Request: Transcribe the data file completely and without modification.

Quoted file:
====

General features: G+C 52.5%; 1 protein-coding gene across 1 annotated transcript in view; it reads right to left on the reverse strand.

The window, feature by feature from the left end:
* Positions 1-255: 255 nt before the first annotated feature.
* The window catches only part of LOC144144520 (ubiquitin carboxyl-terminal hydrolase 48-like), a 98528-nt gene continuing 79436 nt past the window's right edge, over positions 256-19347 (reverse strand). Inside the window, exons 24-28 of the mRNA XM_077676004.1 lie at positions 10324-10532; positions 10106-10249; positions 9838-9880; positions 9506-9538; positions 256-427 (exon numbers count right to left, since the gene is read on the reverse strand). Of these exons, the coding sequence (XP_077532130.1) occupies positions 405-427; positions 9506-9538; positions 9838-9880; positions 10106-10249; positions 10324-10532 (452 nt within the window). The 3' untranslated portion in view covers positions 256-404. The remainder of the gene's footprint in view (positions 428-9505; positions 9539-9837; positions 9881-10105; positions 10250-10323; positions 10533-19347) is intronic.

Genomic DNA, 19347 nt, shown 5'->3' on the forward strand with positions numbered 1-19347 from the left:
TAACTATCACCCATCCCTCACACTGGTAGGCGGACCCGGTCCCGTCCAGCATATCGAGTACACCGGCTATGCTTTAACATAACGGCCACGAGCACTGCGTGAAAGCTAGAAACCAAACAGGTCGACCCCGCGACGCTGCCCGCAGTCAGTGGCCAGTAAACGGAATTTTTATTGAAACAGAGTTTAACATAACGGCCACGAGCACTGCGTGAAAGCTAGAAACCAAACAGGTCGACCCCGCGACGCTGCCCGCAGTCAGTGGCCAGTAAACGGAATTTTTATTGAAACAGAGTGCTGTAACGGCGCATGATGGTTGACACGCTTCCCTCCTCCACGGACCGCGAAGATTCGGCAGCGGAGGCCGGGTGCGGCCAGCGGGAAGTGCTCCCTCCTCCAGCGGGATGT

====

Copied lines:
General features: G+C 52.5%; 1 protein-coding gene across 1 annotated transcript in view; it reads right to left on the reverse strand.

The window, feature by feature from the left end:
* Positions 1-255: 255 nt before the first annotated feature.
* The window catches only part of LOC144144520 (ubiquitin carboxyl-terminal hydrolase 48-like), a 98528-nt gene continuing 79436 nt past the window's right edge, over positions 256-19347 (reverse strand). Inside the window, exons 24-28 of the mRNA XM_077676004.1 lie at positions 10324-10532; positions 10106-10249; positions 9838-9880; positions 9506-9538; positions 256-427 (exon numbers count right to left, since the gene is read on the reverse strand). Of these exons, the coding sequence (XP_077532130.1) occupies positions 405-427; positions 9506-9538; positions 9838-9880; positions 10106-10249; positions 10324-10532 (452 nt within the window). The 3' untranslated portion in view covers positions 256-404. The remainder of the gene's footprint in view (positions 428-9505; positions 9539-9837; positions 9881-10105; positions 10250-10323; positions 10533-19347) is intronic.

Genomic DNA, 19347 nt, shown 5'->3' on the forward strand with positions numbered 1-19347 from the left:
TAACTATCACCCATCCCTCACACTGGTAGGCGGACCCGGTCCCGTCCAGCATATCGAGTACACCGGCTATGCTTTAACATAACGGCCACGAGCACTGCGTGAAAGCTAGAAACCAAACAGGTCGACCCCGCGACGCTGCCCGCAGTCAGTGGCCAGTAAACGGAATTTTTATTGAAACAGAGTTTAACATAACGGCCACGAGCACTGCGTGAAAGCTAGAAACCAAACAGGTCGACCCCGCGACGCTGCCCGCAGTCAGTGGCCAGTAAACGGAATTTTTATTGAAACAGAGTGCTGTAACGGCGCATGATGGTTGACACGCTTCCCTCCTCCACGGACCGCGAAGATTCGGCAGCGGAGGCCGGGTGCGGCCAGCGGGAAGTGCTCCCTCCTCCAGCGGGATGT